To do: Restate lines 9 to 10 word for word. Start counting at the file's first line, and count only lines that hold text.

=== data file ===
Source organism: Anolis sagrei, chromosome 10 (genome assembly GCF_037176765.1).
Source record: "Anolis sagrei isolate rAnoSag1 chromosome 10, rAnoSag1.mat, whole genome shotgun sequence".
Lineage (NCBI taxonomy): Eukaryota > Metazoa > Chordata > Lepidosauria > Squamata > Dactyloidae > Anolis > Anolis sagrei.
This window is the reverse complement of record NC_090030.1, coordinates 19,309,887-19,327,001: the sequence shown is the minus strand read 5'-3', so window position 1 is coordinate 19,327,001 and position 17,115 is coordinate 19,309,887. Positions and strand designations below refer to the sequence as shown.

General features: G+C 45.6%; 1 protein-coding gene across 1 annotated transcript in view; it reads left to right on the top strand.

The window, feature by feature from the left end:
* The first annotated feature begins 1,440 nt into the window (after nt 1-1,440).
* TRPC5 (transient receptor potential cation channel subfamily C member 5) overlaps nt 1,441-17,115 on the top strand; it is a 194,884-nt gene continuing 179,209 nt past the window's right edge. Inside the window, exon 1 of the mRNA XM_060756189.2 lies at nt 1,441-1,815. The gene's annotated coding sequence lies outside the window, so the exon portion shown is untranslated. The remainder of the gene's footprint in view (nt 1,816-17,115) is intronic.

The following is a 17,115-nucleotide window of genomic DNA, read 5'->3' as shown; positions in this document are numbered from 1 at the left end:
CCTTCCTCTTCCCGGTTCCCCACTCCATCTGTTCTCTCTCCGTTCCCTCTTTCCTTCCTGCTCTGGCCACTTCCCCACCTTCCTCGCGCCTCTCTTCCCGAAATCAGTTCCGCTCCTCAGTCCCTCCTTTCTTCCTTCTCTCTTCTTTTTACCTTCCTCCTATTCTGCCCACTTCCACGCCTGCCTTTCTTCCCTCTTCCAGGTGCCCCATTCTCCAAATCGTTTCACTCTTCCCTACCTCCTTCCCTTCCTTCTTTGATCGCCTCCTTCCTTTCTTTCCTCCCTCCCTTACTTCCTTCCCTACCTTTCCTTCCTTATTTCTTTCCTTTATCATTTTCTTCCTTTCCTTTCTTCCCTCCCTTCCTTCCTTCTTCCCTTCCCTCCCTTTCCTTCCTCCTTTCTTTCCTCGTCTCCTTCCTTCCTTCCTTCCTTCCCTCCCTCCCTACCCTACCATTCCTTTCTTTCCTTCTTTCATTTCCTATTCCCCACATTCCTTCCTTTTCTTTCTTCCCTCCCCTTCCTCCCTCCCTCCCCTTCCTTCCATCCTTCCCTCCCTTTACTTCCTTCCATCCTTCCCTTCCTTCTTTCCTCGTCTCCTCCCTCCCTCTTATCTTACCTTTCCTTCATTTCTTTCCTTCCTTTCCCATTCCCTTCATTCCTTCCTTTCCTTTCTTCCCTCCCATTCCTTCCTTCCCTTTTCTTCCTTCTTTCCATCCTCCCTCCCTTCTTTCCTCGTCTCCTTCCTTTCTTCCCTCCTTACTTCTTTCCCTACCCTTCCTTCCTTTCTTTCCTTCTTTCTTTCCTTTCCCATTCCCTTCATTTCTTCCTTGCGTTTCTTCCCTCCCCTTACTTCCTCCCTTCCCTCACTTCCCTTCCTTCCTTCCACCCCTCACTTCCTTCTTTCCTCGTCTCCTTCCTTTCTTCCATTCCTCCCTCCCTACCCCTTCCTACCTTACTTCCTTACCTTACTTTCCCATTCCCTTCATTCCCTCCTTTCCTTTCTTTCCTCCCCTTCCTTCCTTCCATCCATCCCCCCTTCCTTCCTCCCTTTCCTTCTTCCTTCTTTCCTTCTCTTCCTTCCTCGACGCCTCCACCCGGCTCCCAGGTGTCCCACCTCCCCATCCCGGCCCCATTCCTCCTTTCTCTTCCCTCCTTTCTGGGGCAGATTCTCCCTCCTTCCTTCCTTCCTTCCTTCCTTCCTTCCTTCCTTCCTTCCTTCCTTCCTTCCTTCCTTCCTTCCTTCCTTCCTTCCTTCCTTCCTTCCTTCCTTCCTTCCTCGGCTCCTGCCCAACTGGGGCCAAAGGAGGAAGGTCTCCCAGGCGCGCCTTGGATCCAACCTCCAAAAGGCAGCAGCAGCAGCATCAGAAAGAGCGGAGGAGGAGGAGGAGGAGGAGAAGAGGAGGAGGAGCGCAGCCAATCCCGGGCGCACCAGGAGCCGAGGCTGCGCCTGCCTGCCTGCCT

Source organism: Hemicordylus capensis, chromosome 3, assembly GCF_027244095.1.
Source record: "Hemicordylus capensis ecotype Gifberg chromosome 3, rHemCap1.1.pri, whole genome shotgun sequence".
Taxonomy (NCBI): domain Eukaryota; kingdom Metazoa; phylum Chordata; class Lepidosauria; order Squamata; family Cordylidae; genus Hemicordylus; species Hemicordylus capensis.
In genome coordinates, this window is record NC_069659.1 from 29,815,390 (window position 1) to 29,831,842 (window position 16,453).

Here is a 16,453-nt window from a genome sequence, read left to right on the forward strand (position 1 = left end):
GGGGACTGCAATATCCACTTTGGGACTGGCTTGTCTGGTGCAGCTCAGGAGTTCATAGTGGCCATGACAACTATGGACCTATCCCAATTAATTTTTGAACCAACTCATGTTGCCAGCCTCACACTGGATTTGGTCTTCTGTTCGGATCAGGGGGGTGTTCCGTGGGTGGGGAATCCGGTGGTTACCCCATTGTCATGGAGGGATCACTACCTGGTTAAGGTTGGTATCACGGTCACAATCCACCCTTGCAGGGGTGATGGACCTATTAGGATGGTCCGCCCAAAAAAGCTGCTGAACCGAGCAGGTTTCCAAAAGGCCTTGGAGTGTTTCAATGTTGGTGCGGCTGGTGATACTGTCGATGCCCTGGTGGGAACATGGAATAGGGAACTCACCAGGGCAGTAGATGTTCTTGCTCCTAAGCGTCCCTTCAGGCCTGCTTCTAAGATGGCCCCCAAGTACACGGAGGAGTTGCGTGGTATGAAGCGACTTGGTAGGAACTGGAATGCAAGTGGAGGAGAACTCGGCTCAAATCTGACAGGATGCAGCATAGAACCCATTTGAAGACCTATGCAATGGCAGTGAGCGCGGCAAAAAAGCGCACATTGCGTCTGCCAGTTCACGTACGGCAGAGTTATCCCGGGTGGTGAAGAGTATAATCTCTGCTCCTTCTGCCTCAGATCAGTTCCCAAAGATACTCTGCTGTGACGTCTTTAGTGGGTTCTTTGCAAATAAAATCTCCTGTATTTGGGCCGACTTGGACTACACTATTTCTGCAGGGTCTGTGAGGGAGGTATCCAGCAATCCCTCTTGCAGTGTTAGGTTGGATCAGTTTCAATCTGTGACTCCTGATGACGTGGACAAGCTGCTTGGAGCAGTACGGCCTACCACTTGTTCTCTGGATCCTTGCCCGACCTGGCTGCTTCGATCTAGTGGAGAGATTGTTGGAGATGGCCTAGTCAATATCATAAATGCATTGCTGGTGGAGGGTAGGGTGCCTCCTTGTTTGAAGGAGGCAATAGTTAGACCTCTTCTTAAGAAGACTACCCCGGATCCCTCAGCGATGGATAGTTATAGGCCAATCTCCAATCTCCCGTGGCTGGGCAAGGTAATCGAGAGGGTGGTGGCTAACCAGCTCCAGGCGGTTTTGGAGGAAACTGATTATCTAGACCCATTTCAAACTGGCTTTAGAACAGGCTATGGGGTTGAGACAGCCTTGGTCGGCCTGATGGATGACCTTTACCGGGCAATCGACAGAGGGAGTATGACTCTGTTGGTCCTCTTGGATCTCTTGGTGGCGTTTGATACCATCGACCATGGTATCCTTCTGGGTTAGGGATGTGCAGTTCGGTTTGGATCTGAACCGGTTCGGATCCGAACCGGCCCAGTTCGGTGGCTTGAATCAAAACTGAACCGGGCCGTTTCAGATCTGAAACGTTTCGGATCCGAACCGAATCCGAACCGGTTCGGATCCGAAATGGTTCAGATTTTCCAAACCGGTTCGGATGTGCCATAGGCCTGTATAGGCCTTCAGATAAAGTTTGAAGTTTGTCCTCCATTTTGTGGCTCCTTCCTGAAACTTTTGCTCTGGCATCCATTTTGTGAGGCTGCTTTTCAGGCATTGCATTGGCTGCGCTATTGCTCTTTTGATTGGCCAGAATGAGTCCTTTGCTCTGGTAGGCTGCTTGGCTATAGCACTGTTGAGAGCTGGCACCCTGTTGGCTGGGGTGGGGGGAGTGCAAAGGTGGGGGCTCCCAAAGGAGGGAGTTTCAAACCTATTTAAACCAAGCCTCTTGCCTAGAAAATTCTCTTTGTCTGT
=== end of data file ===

The following is a 17,115-nucleotide window of genomic DNA, read 5'->3' as shown; positions in this document are numbered from 1 at the left end:
CCTTCCTCTTCCCGGTTCCCCACTCCATCTGTTCTCTCTCCGTTCCCTCTTTCCTTCCTGCTCTGGCCACTTCCCCACCTTCCTCGCGCCTCTCTTCCCGAAATCAGTTCCGCTCCTCAGTCCCTCCTTTCTTCCTTCTCTCTTCTTTTTACCTTCCTCCTATTCTGCCCACTTCCACGCCTGCCTTTCTTCCCTCTTCCAGGTGCCCCATTCTCCAAATCGTTTCACTCTTCCCTACCTCCTTCCCTTCCTTCTTTGATCGCCTCCTTCCTTTCTTTCCTCCCTCCCTTACTTCCTTCCCTACCTTTCCTTCCTTATTTCTTTCCTTTATCATTTTCTTCCTTTCCTTTCTTCCCTCCCTTCCTTCCTTCTTCCCTTCCCTCCCTTTCCTTCCTCCTTTCTTTCCTCGTCTCCTTCCTTCCTTCCTTCCTTCCCTCCCTCCCTACCCTACCATTCCTTTCTTTCCTTCTTTCATTTCCTATTCCCCACATTCCTTCCTTTTCTTTCTTCCCTCCCCTTCCTCCCTCCCTCCCCTTCCTTCCATCCTTCCCTCCCTTTACTTCCTTCCATCCTTCCCTTCCTTCTTTCCTCGTCTCCTCCCTCCCTCTTATCTTACCTTTCCTTCATTTCTTTCCTTCCTTTCCCATTCCCTTCATTCCTTCCTTTCCTTTCTTCCCTCCCATTCCTTCCTTCCCTTTTCTTCCTTCTTTCCATCCTCCCTCCCTTCTTTCCTCGTCTCCTTCCTTTCTTCCCTCCTTACTTCTTTCCCTACCCTTCCTTCCTTTCTTTCCTTCTTTCTTTCCTTTCCCATTCCCTTCATTTCTTCCTTGCGTTTCTTCCCTCCCCTTACTTCCTCCCTTCCCTCACTTCCCTTCCTTCCTTCCACCCCTCACTTCCTTCTTTCCTCGTCTCCTTCCTTTCTTCCATTCCTCCCTCCCTACCCCTTCCTACCTTACTTCCTTACCTTACTTTCCCATTCCCTTCATTCCCTCCTTTCCTTTCTTTCCTCCCCTTCCTTCCTTCCATCCATCCCCCCTTCCTTCCTCCCTTTCCTTCTTCCTTCTTTCCTTCTCTTCCTTCCTCGACGCCTCCACCCGGCTCCCAGGTGTCCCACCTCCCCATCCCGGCCCCATTCCTCCTTTCTCTTCCCTCCTTTCTGGGGCAGATTCTCCCTCCTTCCTTCCTTCCTTCCTTCCTTCCTTCCTTCCTTCCTTCCTTCCTTCCTTCCTTCCTTCCTTCCTTCCTTCCTTCCTTCCTTCCTTCCTTCCTTCCTTCCTCGGCTCCTGCCCAACTGGGGCCAAAGGAGGAAGGTCTCCCAGGCGCGCCTTGGATCCAACCTCCAAAAGGCAGCAGCAGCAGCATCAGAAAGAGCGGAGGAGGAGGAGGAGGAGGAGAAGAGGAGGAGGAGCGCAGCCAATCCCGGGCGCACCAGGAGCCGAGGCTGCGCCTGCCTGCCTGCCT